Rockies’ Chad Bettis working to bring awareness to testicular cancer

During his nine-month battle with testicular cancer, Rockies starting pitcher Chad Bettis often thought outside of

During his nine-month battle with testicular cancer, Rockies starting pitcher Chad Bettis often thought outside of himself.

First, he reached out to Pittsburgh pitcher Jameson Taillon, who underwent surgery for the same cancer on May 8. Taillon, fortunately,  didn’t have to endure chemotherapy as Bettis did, and he was back on the mound June 12, pitching against the Rockies in Pittsburgh.

Bettis also hooked up with Mike Craycroft, the founder of the Testicular Cancer Society. The two met at Coors Field on June 15, 11 years to the day that Craycroft was told he had testicular cancer.

“Having Chad speak out about his condition has been incredibly important for us to spread awareness,” Craycroft said. “We realize this is not the easiest disease for men to talk about, but Chad has been tremendous.”

Once Bettis is back in the Rockies’ starting rotation and his life has settled into a more normal routine, Craycroft and Bettis plan to map out plans to promote awareness of the disease.

“We think it’s important for people to know about this disease, because it’s the most common form of cancer for males, ages 15-35,” Craycroft said. “The biggest key is catching it early and getting treatment. Then you can get back to your normal life.”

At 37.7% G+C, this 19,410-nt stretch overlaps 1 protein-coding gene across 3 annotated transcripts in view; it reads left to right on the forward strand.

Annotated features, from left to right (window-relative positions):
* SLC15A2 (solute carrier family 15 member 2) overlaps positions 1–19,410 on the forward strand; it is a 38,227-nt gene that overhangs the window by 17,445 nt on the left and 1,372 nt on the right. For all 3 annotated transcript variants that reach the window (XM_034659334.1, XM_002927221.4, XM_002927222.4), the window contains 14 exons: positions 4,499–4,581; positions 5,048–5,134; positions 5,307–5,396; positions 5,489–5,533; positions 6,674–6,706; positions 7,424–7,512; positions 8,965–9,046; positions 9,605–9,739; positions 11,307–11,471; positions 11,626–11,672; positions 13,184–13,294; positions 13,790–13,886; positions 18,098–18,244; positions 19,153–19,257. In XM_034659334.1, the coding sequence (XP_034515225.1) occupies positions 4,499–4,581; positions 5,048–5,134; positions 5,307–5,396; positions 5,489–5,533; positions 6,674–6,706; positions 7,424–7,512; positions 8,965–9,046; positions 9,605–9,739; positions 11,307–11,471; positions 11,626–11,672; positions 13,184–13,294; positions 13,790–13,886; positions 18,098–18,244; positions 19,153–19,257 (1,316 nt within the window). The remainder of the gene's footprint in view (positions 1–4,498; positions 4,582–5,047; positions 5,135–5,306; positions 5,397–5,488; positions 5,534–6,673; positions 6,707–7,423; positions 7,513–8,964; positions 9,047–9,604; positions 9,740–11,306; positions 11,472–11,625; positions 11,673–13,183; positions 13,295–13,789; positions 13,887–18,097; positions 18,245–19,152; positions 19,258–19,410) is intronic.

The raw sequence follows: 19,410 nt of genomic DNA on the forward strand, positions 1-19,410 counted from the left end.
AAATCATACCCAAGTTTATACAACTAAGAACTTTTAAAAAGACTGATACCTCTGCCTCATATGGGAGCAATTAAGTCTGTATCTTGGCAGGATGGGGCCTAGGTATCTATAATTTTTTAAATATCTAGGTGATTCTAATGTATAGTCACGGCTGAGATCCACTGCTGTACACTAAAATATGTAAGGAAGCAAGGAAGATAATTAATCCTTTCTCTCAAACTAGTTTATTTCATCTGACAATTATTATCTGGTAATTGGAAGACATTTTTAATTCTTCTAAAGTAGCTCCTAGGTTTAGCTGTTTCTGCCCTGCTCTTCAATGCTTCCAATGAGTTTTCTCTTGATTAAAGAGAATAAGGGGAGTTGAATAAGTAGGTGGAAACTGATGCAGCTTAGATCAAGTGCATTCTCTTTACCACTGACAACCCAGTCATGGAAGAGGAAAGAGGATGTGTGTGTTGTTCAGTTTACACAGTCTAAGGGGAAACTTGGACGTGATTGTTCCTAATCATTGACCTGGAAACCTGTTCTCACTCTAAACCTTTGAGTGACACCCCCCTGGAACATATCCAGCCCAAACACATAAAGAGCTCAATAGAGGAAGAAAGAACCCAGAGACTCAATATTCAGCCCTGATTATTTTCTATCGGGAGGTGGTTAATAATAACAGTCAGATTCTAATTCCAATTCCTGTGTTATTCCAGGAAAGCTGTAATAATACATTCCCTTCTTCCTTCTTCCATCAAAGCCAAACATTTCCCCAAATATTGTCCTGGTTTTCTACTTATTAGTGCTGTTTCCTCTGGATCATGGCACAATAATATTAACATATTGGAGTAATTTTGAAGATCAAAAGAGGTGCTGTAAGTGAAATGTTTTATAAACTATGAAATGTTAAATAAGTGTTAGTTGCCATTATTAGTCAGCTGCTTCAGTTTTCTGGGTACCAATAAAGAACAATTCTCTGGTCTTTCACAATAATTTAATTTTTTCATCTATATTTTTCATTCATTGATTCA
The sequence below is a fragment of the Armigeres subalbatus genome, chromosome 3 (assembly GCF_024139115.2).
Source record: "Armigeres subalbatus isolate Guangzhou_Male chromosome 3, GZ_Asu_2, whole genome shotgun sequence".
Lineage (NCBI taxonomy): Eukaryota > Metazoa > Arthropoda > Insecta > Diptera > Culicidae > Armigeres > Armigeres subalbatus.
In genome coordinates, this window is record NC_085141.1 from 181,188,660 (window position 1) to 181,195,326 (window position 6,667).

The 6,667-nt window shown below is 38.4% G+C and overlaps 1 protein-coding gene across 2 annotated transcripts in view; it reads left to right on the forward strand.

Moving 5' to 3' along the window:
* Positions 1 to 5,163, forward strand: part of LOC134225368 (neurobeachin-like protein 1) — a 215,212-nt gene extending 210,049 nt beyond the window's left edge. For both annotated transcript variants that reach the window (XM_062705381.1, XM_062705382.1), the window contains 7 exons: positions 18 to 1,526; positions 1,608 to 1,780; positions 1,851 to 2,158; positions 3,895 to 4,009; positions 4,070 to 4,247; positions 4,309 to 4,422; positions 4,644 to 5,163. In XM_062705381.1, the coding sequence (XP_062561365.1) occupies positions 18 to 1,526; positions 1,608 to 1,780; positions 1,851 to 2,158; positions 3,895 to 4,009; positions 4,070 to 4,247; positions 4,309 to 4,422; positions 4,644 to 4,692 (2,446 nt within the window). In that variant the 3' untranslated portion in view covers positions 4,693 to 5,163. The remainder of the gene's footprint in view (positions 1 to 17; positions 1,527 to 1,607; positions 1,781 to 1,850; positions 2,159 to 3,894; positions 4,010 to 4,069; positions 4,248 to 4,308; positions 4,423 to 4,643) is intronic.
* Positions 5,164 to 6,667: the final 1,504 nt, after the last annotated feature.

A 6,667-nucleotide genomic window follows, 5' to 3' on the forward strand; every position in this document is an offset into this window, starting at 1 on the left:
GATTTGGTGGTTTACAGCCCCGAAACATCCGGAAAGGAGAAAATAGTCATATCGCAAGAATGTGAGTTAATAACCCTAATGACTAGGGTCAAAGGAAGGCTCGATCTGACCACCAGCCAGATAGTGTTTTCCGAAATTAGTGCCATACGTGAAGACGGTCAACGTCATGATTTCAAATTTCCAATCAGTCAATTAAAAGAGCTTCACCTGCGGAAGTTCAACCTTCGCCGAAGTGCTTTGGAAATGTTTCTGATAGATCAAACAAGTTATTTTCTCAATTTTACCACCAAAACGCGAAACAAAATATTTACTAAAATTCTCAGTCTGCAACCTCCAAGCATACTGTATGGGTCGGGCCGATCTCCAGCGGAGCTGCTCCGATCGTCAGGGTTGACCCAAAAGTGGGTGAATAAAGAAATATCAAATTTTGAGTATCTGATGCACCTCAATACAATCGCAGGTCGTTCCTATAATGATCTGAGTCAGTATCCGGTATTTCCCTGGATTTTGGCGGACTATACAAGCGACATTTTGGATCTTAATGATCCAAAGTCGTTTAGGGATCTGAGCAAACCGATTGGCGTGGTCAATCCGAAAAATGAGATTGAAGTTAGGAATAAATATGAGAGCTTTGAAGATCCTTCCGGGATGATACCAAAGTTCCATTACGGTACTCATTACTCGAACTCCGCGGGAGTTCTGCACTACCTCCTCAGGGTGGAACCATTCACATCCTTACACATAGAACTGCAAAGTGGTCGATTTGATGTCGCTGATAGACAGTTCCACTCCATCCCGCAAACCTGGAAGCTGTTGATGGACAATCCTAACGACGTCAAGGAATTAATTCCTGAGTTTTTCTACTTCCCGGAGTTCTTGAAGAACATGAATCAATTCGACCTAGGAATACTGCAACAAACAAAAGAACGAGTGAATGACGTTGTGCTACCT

Other facts that men should know about testicular cancer:

— Every year in the United States, an estimated 8,850 men are diagnosed with testicular cancer and 410 are estimated to die from the disease.

— Testicular cancer is one of the most treatable cancers, especially if caught early. If detected at an early stage, before it has spread, the survival rate is almost 100 percent, but if it’s caught at a late stage the rate drops to 74 percent.

— Approximately 1 in 250 men will be diagnosed with testicular cancer. Thanks to early detection and advanced treatments, only about 1 in 5,000 men will die from testicular cancer.

Bettis credits his wife, Kristina, for early detection of his cancer. At a prenatal checkup last November, Kristina’s obstetrician advised her to undergo a routine breast examination for any lumps that might develop during pregnancy. That started Bettis thinking, and that night, in the shower, he discovered a lump.

“When I get done with all of this, I’ve told myself I want to do something to spread awareness,” Bettis said. “I  felt like this was a disease that not a lot of young men understood. A lot of people know about breast cancer, but not everybody knows about this.”

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Article Rockies’ Chad Bettis working to bring awareness to testicular cancer compiled by www.denverpost.com